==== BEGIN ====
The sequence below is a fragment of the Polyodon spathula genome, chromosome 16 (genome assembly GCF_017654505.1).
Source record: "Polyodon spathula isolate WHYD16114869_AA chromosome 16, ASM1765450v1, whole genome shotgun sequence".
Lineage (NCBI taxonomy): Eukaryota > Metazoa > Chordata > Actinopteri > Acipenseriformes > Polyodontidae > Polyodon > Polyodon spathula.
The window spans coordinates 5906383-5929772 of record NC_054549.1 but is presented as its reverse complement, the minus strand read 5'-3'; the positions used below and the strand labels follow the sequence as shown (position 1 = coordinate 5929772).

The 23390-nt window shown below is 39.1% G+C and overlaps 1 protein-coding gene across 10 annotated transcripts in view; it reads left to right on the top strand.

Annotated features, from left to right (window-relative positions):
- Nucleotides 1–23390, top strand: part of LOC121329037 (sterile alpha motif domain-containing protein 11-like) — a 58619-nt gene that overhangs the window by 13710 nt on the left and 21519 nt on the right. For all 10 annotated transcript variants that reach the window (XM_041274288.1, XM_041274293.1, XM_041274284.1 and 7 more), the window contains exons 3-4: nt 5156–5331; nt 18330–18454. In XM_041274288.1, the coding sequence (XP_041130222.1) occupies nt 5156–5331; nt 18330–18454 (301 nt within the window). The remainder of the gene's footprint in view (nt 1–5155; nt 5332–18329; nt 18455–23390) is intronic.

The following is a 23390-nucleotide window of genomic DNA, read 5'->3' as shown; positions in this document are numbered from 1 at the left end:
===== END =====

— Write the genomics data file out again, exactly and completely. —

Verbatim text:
The sequence below is a fragment of the Polyodon spathula genome, chromosome 16 (genome assembly GCF_017654505.1).
Source record: "Polyodon spathula isolate WHYD16114869_AA chromosome 16, ASM1765450v1, whole genome shotgun sequence".
Lineage (NCBI taxonomy): Eukaryota > Metazoa > Chordata > Actinopteri > Acipenseriformes > Polyodontidae > Polyodon > Polyodon spathula.
The window spans coordinates 5906383-5929772 of record NC_054549.1 but is presented as its reverse complement, the minus strand read 5'-3'; the positions used below and the strand labels follow the sequence as shown (position 1 = coordinate 5929772).

The 23390-nt window shown below is 39.1% G+C and overlaps 1 protein-coding gene across 10 annotated transcripts in view; it reads left to right on the top strand.

Annotated features, from left to right (window-relative positions):
- Nucleotides 1–23390, top strand: part of LOC121329037 (sterile alpha motif domain-containing protein 11-like) — a 58619-nt gene that overhangs the window by 13710 nt on the left and 21519 nt on the right. For all 10 annotated transcript variants that reach the window (XM_041274288.1, XM_041274293.1, XM_041274284.1 and 7 more), the window contains exons 3-4: nt 5156–5331; nt 18330–18454. In XM_041274288.1, the coding sequence (XP_041130222.1) occupies nt 5156–5331; nt 18330–18454 (301 nt within the window). The remainder of the gene's footprint in view (nt 1–5155; nt 5332–18329; nt 18455–23390) is intronic.

The following is a 23390-nucleotide window of genomic DNA, read 5'->3' as shown; positions in this document are numbered from 1 at the left end: